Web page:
Skip header and navigation

3 records – page 1 of 1.

Acoustically-Tested Mass Timber Assemblies

https://research.thinkwood.com/en/permalink/catalogue2639
Year of Publication
2020
Topic
Acoustics and Vibration
Material
CLT (Cross-Laminated Timber)
NLT (Nail-Laminated Timber)
Glulam (Glue-Laminated Timber)
MPP (Mass Plywood Panel)
Application
Floors
Walls

Facilitation of Acoustics Testing for Sustainable Mass Timber Technologies, Leading to Publication of Open Source Acoustics Data for Standard Acoustics Scenarios

https://research.thinkwood.com/en/permalink/catalogue2629
Topic
Acoustics and Vibration
Material
CLT (Cross-Laminated Timber)
Glulam (Glue-Laminated Timber)
MPP (Mass Plywood Panel)
NLT (Nail-Laminated Timber)
Application
Floors
Walls
Organization
University of Oregon
Country of Publication
United States
Material
CLT (Cross-Laminated Timber)
Glulam (Glue-Laminated Timber)
MPP (Mass Plywood Panel)
NLT (Nail-Laminated Timber)
Application
Floors
Walls
Topic
Acoustics and Vibration
Keywords
Acoustics Testing Facility
Research Status
In Progress
Notes
Project contact is Kevin Van Den Wymelenberg at the University of Oregon
Summary
Our aim is to support the acceptance and increase market share of sustainable mass timber construction technologies such as Cross Laminated Timber (CLT), Mass Plywood Panel (MPP), Glue Laminated Timber (GLT), and Nail Laminated Timber (NLT), by lowering or eliminating barriers due to lack of acoustics data for mass timber construction assemblies. Currently, sustainable mass timber projects carry the cost of required acoustics testing, impairing their economic feasibility. With our new acoustics testing facility, testing supported by this grant will produce common acoustics data on the assemblies most in market demand. These data will be hosted in an online open-access database, supporting rapid growth in this industry. Increasingly specialized testing scenarios will be more easily accommodated, as this facility is located closer to USFS source materials and production facilities than currently operating facilities and is designed specifically for the specialized requirements of testing mass timber assemblies. Since sustainable mass timber technologies allow increased utilization of lower quality timber, and timber with insect damage, increasing the market share of mass timber will increase utilization of USFS timber, specifically that which might otherwise remain on-site unused. With removal of this type of timber, fire load will be lessened as well. Initial testing supported by this grant will include mass timber assemblies constructed with lower quality and smaller dimension timber.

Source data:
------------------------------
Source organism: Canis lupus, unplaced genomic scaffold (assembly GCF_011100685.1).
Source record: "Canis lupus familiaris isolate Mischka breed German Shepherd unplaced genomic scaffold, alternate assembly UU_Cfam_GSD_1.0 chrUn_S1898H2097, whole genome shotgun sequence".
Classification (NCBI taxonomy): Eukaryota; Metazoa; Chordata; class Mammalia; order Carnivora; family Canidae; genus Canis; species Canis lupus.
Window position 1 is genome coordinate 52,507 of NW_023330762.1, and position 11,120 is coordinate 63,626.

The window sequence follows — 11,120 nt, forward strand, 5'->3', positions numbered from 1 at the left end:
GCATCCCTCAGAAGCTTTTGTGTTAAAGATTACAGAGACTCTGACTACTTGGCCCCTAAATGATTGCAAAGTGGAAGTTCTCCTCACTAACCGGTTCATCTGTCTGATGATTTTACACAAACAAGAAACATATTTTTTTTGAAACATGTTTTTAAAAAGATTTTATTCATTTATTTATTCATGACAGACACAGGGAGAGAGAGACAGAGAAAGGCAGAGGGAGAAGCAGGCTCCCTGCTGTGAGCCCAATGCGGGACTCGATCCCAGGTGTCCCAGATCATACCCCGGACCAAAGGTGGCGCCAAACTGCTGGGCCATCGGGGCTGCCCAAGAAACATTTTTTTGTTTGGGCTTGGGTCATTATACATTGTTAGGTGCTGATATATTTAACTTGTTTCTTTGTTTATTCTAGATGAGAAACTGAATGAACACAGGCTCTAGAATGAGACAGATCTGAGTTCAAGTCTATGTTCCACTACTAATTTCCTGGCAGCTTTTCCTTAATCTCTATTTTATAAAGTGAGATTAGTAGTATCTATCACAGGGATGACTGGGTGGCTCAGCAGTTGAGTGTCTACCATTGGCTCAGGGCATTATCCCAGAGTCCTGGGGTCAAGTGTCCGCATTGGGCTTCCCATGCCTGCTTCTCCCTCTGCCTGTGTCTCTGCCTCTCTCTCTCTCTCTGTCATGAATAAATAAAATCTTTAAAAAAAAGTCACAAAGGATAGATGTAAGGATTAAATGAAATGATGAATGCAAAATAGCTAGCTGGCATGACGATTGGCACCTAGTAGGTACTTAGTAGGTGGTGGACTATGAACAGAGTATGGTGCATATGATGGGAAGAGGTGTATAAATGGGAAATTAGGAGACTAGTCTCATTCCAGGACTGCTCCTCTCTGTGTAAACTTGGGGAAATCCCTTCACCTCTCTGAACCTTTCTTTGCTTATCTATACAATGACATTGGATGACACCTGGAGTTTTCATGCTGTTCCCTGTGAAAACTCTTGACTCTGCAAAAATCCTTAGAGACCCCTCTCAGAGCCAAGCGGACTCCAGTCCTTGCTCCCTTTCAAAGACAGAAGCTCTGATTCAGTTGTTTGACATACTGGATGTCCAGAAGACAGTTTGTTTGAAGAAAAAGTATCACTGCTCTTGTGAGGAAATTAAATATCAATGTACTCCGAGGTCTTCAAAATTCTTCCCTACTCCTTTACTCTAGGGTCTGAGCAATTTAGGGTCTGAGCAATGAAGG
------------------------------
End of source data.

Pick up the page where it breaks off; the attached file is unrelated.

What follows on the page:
Less detail

NHERI Tall Wood Project

https://research.thinkwood.com/en/permalink/catalogue2556
Topic
Seismic
Design and Systems
Material
CLT (Cross-Laminated Timber)
DLT (Dowel Laminated Timber)
Glulam (Glue-Laminated Timber)
MPP (Mass Plywood Panel)
NLT (Nail-Laminated Timber)
Application
Wood Building Systems
Organization
Colorado School of Mines
LEVER Architecture
Lehigh University
University of Washington
University of Nevada
University of California San Diego
Colorado State University
Oregon State University
TallWood Design Institute
Forest Products Laboratory
Country of Publication
United States
Material
CLT (Cross-Laminated Timber)
DLT (Dowel Laminated Timber)
Glulam (Glue-Laminated Timber)
MPP (Mass Plywood Panel)
NLT (Nail-Laminated Timber)
Application
Wood Building Systems
Topic
Seismic
Design and Systems
Keywords
Lateral Seismic Loads
Resilience-Based Seismic Design
Performance-Based Seismic Design
Commercial Buildings
Open Floor Plan
Research Status
In Progress
Notes
Project contact is Shiling Pei at the Colorado School of Mines
Summary
NHERI Tallwood project is an effort to develop and validate a resilient-based seismic design methodology for tall wood buildings. The project started in September 2016 and will last till 2020. The project team will validate the design methodology through shake table testing of a 10-story full-scaled wood building specimen at NHERI@UCSD. It will be the world's largest wood building tested at full-scale.
Resource Link
Less detail